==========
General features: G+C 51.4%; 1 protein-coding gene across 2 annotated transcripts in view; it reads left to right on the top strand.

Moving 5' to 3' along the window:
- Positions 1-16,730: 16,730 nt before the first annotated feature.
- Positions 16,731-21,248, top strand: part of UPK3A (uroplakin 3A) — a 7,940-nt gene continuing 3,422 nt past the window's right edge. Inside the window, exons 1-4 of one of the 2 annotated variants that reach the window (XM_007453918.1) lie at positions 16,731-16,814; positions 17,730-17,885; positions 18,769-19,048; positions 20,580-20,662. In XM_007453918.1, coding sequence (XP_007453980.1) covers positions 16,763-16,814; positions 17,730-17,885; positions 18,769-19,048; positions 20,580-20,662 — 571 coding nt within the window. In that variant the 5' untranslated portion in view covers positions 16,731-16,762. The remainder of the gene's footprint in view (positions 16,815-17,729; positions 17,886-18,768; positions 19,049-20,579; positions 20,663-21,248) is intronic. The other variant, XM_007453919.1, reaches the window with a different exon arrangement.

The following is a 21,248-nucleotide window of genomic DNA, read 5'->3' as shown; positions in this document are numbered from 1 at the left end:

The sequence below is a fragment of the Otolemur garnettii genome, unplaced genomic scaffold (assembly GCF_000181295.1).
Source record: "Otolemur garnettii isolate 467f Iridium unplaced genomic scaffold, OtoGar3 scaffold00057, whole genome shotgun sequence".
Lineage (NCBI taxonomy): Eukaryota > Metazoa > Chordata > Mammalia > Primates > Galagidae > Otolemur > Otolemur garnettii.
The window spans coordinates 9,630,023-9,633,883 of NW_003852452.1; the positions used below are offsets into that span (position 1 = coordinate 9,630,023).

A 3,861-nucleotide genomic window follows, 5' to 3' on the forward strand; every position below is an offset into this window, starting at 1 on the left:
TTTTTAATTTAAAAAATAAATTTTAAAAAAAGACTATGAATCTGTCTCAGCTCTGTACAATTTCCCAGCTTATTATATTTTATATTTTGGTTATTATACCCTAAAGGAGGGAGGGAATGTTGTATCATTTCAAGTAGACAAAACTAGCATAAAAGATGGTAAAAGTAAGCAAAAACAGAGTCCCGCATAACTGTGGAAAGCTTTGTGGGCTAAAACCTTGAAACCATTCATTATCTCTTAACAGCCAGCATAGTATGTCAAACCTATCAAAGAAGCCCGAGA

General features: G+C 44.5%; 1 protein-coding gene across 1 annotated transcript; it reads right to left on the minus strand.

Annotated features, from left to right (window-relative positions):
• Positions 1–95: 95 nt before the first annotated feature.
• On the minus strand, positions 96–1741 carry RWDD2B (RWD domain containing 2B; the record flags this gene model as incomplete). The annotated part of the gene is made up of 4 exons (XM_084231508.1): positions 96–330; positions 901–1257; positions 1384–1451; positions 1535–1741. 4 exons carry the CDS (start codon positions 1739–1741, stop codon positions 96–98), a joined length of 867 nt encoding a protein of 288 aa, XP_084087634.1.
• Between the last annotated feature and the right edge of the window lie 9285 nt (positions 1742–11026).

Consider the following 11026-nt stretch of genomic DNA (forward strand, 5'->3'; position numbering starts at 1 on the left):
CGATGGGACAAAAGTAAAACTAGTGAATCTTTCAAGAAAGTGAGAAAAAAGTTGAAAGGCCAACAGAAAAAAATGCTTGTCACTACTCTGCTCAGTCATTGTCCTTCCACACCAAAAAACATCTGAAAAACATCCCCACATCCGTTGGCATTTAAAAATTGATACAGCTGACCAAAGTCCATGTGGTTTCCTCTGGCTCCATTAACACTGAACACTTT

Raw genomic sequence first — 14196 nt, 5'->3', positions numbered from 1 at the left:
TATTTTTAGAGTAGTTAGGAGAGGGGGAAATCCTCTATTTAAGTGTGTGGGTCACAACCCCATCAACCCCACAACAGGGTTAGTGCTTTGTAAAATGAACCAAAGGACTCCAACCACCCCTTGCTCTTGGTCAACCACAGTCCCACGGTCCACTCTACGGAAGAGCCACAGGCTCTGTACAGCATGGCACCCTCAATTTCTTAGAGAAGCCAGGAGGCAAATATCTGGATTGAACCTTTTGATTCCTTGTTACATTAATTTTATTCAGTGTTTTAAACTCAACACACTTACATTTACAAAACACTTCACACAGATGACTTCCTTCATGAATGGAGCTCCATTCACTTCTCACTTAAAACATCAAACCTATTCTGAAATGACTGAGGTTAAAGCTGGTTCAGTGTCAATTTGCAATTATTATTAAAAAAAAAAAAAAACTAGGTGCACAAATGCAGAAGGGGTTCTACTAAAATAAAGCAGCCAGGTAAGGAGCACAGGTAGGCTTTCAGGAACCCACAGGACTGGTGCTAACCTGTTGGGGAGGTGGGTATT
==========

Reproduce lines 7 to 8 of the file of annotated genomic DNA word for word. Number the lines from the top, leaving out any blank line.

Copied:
Source record: "Otolemur garnettii isolate 467f Iridium unplaced genomic scaffold, OtoGar3 scaffold00057, whole genome shotgun sequence".
Lineage (NCBI taxonomy): Eukaryota > Metazoa > Chordata > Mammalia > Primates > Galagidae > Otolemur > Otolemur garnettii.